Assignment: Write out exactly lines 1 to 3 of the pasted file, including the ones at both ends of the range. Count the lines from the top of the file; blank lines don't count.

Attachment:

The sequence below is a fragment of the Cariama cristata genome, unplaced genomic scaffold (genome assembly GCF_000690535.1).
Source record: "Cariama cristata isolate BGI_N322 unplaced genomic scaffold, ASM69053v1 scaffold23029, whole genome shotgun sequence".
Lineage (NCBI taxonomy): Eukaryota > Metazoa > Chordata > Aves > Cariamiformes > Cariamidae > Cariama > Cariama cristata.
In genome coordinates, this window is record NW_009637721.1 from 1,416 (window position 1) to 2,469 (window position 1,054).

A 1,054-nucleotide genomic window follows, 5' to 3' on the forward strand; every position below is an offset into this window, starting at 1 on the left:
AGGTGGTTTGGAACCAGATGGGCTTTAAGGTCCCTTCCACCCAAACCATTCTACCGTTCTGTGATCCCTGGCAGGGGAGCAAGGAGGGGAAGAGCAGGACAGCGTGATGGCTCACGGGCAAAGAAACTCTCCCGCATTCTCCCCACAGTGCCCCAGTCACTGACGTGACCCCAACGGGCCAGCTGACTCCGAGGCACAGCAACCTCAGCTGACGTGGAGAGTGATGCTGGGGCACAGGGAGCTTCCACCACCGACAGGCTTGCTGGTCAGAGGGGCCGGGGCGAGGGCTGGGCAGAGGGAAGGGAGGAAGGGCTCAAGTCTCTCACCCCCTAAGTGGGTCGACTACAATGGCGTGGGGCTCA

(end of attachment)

The sequence below is a fragment of the Cariama cristata genome, unplaced genomic scaffold (genome assembly GCF_000690535.1).
Source record: "Cariama cristata isolate BGI_N322 unplaced genomic scaffold, ASM69053v1 scaffold23029, whole genome shotgun sequence".
Lineage (NCBI taxonomy): Eukaryota > Metazoa > Chordata > Aves > Cariamiformes > Cariamidae > Cariama > Cariama cristata.